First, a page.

In this paper. its advantages over IPv4. we propose that it will be new services that need the benefits of IPv6 (larger address space. In other words.  The State of IPv6 Today There are a number of standards efforts underway today to deal with issues such as: IPv6 architecture. IPv6 might take off in totally new applications that the current incumbents in the networking business have not foreseen. commercial IPv6 networks deployed.  Disruptive Technology and IPv6 According to the article “Upgrading the Internet” (The Economist. raised by Pete Loshin. name service. routing. These are online gaming. management. as well as the mechanisms for transitioning from IPv4 to IPv6. . transition. applications.” While we agree that some disruptive technology might really push IPv6. March 22. mobile IP. security. and home networking. but not quite ready in the past. many are actively being discussed and worked upon. and addressing. rather than simply via upgrades of existing equipment. Though the one question that is not addressed adequately is. Basically it is a set of IPv6 “islands” with tunnels over the IPv4 Internet. We will discuss three new applications that we believe will help push IPv6. security. The IPv6 forum has well over 100 companies involved Their mission is to promote IPv6. discovery. a computer consultant and the author of ‘IPv6 Clearly Explained’. A number of active IPv6 testbeds are also underway. but not to force its deployment or its specifications. mobility. what will really drive IPv6 implementations? Although there are experimental IPv6 services. it is more likely that applications talked about for years. Some are complete. This is a worldwide IPv6 backbone that is completely IPv6 end-to-end. 2001).There has been much published about the basics of IPv6. is that IPv6 might spread in the form of a disruptive technology’. may take advantage of IPv6 and spread using this new protocol. We also examine the current state of IPv6 in terms of experimental and real-life implementations. The 6BONE is an IPv6 testbed that is designed to assist in the evolution and deployment of the IPv6 Internet. there are not many actual commercial implementations. “Another possibility. More than 50 countries are involved NTT has one of the largest experimental. end-to-end service) that will drive IPv6 commercial implementations.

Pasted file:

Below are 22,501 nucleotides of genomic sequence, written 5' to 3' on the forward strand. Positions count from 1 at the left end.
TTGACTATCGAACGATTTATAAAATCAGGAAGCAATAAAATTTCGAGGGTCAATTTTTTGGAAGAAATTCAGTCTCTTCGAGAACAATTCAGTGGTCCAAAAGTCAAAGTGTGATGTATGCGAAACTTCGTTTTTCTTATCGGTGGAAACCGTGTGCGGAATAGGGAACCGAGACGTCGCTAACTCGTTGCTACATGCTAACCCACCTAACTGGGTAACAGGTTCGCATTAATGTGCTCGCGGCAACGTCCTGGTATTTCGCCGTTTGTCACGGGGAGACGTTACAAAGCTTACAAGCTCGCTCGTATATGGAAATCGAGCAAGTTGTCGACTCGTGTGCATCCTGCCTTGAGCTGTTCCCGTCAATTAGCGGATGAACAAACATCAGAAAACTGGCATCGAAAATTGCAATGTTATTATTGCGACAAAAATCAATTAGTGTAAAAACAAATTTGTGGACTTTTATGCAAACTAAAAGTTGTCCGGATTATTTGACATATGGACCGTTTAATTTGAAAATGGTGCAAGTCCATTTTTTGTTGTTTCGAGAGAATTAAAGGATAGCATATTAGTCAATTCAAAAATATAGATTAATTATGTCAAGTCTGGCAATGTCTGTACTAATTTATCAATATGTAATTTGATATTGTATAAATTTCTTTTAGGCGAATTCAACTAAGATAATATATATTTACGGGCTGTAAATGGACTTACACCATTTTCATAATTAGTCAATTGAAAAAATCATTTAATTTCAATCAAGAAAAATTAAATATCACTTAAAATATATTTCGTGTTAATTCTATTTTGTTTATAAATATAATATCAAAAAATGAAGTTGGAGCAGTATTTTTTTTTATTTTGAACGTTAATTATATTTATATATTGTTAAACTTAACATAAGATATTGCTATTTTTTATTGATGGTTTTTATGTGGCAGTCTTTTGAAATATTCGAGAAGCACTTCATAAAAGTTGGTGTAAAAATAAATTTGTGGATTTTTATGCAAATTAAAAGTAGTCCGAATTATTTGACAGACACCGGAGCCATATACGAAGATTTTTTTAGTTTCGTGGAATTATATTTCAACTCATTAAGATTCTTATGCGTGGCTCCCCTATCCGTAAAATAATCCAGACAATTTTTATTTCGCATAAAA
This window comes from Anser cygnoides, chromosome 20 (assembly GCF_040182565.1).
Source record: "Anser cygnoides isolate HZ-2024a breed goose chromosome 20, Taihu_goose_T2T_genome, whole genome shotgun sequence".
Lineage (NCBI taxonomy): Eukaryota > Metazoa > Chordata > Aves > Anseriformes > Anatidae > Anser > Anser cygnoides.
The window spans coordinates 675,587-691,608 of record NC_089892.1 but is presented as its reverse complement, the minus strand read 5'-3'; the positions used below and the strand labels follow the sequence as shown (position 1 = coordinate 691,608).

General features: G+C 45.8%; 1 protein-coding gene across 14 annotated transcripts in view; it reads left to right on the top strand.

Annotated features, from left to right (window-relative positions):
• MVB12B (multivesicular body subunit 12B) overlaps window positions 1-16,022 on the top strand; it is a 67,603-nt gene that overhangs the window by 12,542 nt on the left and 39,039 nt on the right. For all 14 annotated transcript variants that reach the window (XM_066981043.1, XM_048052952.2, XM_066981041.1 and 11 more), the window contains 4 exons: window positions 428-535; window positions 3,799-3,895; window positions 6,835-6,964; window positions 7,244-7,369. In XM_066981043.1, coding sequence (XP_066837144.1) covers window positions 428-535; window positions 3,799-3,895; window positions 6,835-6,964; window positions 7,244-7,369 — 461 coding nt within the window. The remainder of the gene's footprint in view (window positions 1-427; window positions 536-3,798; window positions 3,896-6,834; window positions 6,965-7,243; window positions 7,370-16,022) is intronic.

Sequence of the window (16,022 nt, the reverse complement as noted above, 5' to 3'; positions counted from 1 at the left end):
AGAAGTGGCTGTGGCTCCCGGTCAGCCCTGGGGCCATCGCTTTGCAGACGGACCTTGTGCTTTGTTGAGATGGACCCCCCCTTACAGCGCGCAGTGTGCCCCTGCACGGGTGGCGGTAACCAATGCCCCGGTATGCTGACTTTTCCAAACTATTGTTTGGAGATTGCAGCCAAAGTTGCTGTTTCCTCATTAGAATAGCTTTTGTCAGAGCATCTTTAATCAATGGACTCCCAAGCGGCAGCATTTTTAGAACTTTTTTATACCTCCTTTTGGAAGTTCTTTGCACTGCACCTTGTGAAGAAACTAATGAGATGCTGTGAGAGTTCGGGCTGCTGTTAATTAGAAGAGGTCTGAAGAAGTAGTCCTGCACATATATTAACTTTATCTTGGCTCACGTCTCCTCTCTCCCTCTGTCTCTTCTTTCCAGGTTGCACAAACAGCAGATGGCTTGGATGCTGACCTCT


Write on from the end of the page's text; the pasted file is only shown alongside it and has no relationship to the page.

online gaming products and services must support both fixed and mobile networking. Online gaming needs to utilize the full peer-topeer model of TCP/IP. mainly because of address depletion. such as the Sony Play Station 2. Essentially the game allows individuals to play against each other via wireless radio-frequency technology. online gaming really cannot succeed without using IPv6 networking. privacy. This should drive the requirement for IPv6 native networking software and equipment. Over 3 million copies of Final Fantasy IX were sold in Japan in 2000. Online gaming products and services must scale to many geographically distributed players and must be able to provide security for authentication. This is an example of a multiple player game that can be played across a network. Idei. IEEE 1394. and payment. “I’m telling people in Sony not to create anything without network interface. A player starts by building a “warrior” character on his or her POX unit. Research Lead. Shin Miyakawa. Mr. Japan. Internet Technologies at the NTT Multimedia Communications Laboratory has recently expressed his personal opinion. The network in this case is a wireless network with limited range. Online Gaming Recently. It has a PC-Card slot. Hasbro announced a new handheld game called Pox. In the US alone. When two units are in range of each other. 4 million copies of Dragon Quest were sold. and a USB port. What if we could network current game units. In fact. Round-robin type tournaments will ensue until a single victor emerges when multiple POX units are in range. The Chairman and CEO of Sony Corporation. we believe that online gaming is technically feasible and will rapidly occur over the next few years. In Japan. recently stated at the IPv6 Summit in Osaka. . the game market is currently over $10B. The number of game units sold worldwide is gigantic and growing. While the Sega Dreamcast has a serial port and embedded analog modem with RJ11 to PSTN interface. from August 2000 to January 2001. More importantly. the warriors will face off in a virtual battle. and allow players to play across the country rather than just in their own rooms? The possibilities are endless of course. that “Online games can be one of the killer applications which will boost IPv6 suddenly in (the) very near future. Because of these technical and business requirements. Today’s game hardware is becoming more sophisticated and network ready.” The current IPv4 Internet does not provide the infrastructure required for peer-to-peer online gaming.” The Sony Play Station 2 is almost network ready. if we look at the market. In addition. we see that the potential is massive.